Dominik Richter
So far we haven’t been able to track any downgrading of let’s say, HelloFresh customers in the U.S. to become EveryPlate customers. During COVID, we had maximized our exposure to the HelloFresh brands because it’s the most profitable to run for us and we have been in the most scales, and team set up, fulfillment center setup, etc. And I think now coming out of COVID, we will also continue to focus on our other brands more and more going forward as we think overall, the timing is good for them, it’s still under-penetrated in the income households and target audiences that they mostly operate in. So I think going forward EveryPlate Green Chef Factor will be brands that will have probably over a three to five-year time horizon, a higher growth momentum than the HelloFresh brands, which at the moment is performing very well.
Operator
One. The next question is by Sebastian Patulea of Jefferies. The line is now open for you.
Sebastian Patulea
Good morning everyone. Thank you for the presentation. I’ve got a question regarding the guided €500 million in CapEx investments please. Split roughly between €300 million in capacity expansion and €200 million in automation. What percentage of that CapEx guidance is hedged fees? What’s the risk of potentially needing to invest more in CapEx given prices of materials are accelerating? Thank you very much.
Christian Gaertner
Hey, Sebastian. Christian here. The line was a little bit spotty, but I think I got the question. So if I got it correctly, it was about our CapEx guidance for the year, the €450 million to €550 million, if there’s risk of that increasing because of input price inflation. So on that, our guidance is staying effectively with that range. There is certainly a bit of pressure on some of the material inputs. I would say overall, we managed to contain it to the levels that we have targeted. As a part of that was priced in, already part of it, and we also locked effectively in contract or as a bit of headwind, but not to the extent that would mean we both need to shift that overall CapEx guidance upwards.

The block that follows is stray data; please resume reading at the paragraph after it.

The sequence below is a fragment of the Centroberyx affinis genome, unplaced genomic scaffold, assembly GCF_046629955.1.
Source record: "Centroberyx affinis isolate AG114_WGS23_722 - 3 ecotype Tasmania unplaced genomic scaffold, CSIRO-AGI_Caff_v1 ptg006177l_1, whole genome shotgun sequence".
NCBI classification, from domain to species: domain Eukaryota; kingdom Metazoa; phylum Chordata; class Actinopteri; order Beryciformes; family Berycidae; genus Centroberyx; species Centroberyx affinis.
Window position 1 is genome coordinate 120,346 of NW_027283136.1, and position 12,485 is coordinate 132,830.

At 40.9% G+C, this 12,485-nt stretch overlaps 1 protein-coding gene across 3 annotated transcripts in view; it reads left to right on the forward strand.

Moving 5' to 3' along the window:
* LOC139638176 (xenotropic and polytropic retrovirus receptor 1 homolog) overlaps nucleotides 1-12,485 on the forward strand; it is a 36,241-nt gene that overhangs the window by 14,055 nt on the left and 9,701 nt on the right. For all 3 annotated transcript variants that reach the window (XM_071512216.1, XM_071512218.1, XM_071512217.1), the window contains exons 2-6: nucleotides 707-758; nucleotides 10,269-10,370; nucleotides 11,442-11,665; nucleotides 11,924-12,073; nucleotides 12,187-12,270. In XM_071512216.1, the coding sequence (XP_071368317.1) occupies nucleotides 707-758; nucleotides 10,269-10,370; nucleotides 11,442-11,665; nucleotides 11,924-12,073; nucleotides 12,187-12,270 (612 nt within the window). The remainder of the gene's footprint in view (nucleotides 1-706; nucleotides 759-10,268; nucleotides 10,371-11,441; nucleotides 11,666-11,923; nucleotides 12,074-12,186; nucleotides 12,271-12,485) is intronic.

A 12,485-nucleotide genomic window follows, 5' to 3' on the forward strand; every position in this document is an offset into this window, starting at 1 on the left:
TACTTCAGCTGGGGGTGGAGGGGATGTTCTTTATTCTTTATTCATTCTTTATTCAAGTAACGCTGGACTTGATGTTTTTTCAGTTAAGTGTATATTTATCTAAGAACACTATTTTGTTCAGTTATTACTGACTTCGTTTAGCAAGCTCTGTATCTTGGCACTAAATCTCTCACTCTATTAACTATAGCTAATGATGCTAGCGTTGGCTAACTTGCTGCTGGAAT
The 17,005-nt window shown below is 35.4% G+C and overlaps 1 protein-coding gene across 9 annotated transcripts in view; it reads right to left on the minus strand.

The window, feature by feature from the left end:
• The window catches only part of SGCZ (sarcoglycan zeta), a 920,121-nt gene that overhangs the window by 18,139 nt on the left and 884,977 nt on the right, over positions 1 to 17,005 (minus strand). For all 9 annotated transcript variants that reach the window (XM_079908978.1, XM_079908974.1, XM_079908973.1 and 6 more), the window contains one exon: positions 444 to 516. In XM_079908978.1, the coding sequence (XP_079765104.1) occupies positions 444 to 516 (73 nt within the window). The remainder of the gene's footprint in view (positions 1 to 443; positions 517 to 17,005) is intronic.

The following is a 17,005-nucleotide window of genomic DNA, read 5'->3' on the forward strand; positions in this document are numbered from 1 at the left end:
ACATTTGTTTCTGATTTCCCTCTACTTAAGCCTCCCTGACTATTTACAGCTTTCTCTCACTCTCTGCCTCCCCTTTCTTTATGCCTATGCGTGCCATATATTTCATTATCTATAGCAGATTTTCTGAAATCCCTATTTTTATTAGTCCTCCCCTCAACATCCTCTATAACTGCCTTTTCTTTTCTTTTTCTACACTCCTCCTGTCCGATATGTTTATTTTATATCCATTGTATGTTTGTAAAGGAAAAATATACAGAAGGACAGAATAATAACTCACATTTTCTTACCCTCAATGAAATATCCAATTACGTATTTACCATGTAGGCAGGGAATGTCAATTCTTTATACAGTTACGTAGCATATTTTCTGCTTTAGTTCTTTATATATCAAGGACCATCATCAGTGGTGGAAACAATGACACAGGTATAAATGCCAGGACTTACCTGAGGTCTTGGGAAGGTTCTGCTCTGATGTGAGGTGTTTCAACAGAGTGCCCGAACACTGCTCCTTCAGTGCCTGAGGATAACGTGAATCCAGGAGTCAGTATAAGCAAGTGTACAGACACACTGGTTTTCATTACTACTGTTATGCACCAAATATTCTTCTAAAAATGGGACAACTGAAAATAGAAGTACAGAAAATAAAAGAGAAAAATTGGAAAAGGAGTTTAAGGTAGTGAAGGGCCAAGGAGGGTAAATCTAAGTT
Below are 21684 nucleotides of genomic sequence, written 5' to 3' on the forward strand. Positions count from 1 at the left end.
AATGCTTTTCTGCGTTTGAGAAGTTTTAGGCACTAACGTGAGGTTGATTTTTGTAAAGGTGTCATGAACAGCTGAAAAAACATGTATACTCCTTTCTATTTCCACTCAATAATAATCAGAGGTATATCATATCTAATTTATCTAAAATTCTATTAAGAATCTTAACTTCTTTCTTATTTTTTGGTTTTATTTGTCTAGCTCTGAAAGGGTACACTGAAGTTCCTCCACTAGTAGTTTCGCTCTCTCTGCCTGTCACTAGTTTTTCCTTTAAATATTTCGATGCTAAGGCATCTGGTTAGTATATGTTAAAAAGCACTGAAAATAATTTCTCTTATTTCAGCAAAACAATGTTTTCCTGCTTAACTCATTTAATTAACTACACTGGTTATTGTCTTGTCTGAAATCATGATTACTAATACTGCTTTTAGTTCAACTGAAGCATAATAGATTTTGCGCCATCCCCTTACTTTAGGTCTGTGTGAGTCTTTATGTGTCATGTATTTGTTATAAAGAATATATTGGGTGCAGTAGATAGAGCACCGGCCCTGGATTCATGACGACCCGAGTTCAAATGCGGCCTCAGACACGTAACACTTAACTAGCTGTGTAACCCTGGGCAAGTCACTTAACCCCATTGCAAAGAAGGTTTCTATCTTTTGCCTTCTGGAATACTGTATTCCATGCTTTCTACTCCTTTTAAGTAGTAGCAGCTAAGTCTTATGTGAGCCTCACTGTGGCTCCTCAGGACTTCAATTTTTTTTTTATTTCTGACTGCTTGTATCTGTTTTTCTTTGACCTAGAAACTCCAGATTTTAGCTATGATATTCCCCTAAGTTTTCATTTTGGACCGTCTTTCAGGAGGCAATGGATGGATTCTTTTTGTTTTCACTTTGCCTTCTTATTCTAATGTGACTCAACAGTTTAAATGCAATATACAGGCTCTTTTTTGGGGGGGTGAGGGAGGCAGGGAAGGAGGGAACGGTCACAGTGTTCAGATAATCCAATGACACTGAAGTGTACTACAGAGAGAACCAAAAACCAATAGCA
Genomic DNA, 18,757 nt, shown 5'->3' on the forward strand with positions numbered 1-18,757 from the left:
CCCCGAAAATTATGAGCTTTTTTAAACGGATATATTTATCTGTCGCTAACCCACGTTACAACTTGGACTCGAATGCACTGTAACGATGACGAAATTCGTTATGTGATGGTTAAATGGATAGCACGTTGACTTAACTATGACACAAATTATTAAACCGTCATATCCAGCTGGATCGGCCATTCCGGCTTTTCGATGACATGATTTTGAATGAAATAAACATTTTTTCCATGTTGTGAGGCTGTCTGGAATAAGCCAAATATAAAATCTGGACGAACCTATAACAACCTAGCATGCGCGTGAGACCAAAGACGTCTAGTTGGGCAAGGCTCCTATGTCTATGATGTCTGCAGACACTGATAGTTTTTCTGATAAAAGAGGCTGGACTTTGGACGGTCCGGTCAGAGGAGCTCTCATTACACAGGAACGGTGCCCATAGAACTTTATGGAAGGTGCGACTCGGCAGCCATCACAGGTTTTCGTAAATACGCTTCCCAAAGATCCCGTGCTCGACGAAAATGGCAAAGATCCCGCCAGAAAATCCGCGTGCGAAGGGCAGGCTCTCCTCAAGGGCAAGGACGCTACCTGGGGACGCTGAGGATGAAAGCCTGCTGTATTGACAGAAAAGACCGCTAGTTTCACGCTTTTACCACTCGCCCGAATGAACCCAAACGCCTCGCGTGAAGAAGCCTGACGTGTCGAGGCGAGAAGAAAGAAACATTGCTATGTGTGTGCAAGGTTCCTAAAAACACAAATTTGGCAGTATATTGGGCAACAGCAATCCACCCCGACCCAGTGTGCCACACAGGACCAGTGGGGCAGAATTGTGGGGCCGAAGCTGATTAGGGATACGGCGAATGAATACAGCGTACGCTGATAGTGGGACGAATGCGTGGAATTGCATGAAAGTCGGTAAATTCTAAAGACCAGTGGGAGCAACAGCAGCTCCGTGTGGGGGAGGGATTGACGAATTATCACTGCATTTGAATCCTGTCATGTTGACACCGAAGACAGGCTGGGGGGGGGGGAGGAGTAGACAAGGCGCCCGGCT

Sebastian Patulea
May I please follow-up? And sorry if it’s patchy. Is the guidance fully unhedged, the CapEx guidance or is there a particular proportion of it that it’s hedged?
Christian Gaertner
Hedged, in a sense where you’re — where you say that we’re exposed to underlying materials price inflation, I would say the majority of what goes into that capacity of expansion CapEx is effectively locked-in from a pricing perspective.
Sebastian Patulea
That was it. Thank you very, very much.
Christian Gaertner
Sure.
Operator
The next question is by Adrian [Indiscernible] of Bank of America. Your line is now open for you.